This week, I’ve mostly been enjoying the delights of Cardiff at the SFS annual conference. Much coffee, bara brith, and stimulating Frenchy chat. Also, the HEAT, which has felt like a thousand suns’ worth of irritation thrown strategically at our fair isles. The picks below have helped to distract me from melting into a puddle and/or violently calcifying into a pile of caffeine. Enjoy!
- On women, representation and film:
o The Dissolve team spell out the 50 most daring movie roles for women since Ripley of Alien fame. I’m vaguely annoyed that the need to have such a list exists – can’t women just have interesting movie roles as standard now, please? In any case, I like the bite-size chunks of comments that anchor each entry, and there’s not an entry that made me choke on my toast or anything. Feels a bit like the beginning sketches of a decent film/gender syllabus…
- On appropriation:
o Obviously, I have binge watched Orange is the New Black’s season 3. If you haven’t seen it, hold all your calls and go and watch it now. NOW. This season, I’ve been particularly enamoured of Flaca and Maritza’s killer eyeliner. At some point, somebody mentioned “chola style”, and I had to look it up. “Chola” refers to a highly specific Mexican-American form of female representation, of which one part may be the kind of eyeliner Flaca and Maritza rock. So, I’ve been thinking about issues of appropriation in this context, particularly after reading Barbara Calderón-Douglass’s recent piece for Vice, The Folk Feminist Struggle Behind the Chola Fashion Trend; Phillip Picardi’s comments on Givenchy’s autumn 2015 “chola Victorian” runway show; and a personal response to “cholafication” on the Cultural Appropriation on Tumblr site.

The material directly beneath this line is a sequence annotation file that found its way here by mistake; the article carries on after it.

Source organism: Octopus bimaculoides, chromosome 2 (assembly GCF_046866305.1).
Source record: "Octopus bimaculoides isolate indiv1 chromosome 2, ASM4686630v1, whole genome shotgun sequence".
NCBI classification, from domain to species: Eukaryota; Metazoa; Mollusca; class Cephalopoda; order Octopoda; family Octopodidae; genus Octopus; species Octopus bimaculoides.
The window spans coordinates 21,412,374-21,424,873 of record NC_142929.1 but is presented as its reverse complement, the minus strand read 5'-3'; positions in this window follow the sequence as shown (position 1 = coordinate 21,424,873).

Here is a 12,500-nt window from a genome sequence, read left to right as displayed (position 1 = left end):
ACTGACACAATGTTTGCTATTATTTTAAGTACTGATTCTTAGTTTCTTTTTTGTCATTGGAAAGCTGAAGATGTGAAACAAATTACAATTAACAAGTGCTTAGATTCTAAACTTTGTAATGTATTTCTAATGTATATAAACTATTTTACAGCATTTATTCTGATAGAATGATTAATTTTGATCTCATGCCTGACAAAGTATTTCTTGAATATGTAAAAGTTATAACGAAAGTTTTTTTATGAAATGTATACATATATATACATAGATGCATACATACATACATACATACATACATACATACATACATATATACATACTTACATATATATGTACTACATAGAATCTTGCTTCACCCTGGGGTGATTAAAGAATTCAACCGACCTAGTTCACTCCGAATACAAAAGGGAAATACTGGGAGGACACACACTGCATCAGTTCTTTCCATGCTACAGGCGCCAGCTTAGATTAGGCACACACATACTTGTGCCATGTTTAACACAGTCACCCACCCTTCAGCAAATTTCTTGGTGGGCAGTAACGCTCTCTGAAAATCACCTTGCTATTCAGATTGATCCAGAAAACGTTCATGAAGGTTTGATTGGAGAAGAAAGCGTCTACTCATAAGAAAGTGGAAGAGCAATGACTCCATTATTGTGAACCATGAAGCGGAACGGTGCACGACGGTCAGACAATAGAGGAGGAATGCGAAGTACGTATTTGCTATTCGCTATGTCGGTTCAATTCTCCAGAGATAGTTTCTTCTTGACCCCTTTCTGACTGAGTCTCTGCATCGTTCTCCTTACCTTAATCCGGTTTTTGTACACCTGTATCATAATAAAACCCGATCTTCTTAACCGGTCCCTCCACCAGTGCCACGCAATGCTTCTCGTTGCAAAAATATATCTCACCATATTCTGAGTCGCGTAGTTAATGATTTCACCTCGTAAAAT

- On history:
o @AfAmHistFail anonymously chronicles the things tourists say when touring the historic plantation that she works on. Nicole Cliffe’s interview with @AfAmHistFail for The Toast is painfully eye-opening as to how far we still have to go to achieve racial equality, and the necessity of quality history teaching to show the horrors perpetrated in the past that shape everyday experiences for large swathes of the population.
o It turns out, Belgium invented the (paper only) internet in 1895 in their facility Mundaneum in Mons. (With this, TinTin and Lambic beer, why don’t the Belgians rule the world?) French-language Nouvel Obs has a fascinating interview with one of Mundaneum’s directors, which unpacks the history of the place and the ovewhelming obsession of its two founders. Plus some great pictures and drawings relating to the place’s history.
- On academic matters:
o Peter Dayan gave a great plenary lecture at this year’s SFS discussing the role of creativity in modern language studies. He cited persuasively from Stephen Benson and Clare Connors’ (eds.) 2014 volume Creative Criticism: An Anthology and Guide, showing that creative writing is a part and parcel of our working lives. I’ve wishlisted the book myself, and am looking forward to getting my hot little hands on it.
o Relatedly, UCL has a “Creative Critical Writing” PhD pathway which directly targets the kind of self-consciously innovative academic work that is possible if we accept that we have always been “creatives” all along.
o Rice University’s Joshua Eyler has written a breath-taking piece, “The Grief of Pain”, which interweaves a meditation on the deeper resonances of his teaching and a reflection on the sorrow of chronic illness, the joy of boundless love for another. I’m really struck by its blend of intellectual and emotional honesty, leaving me inspired and moved. Eyler is a founder member of the Society for the Study of Disability in the Middle Ages, and edited a brilliant book on medieval disability, published in 2010.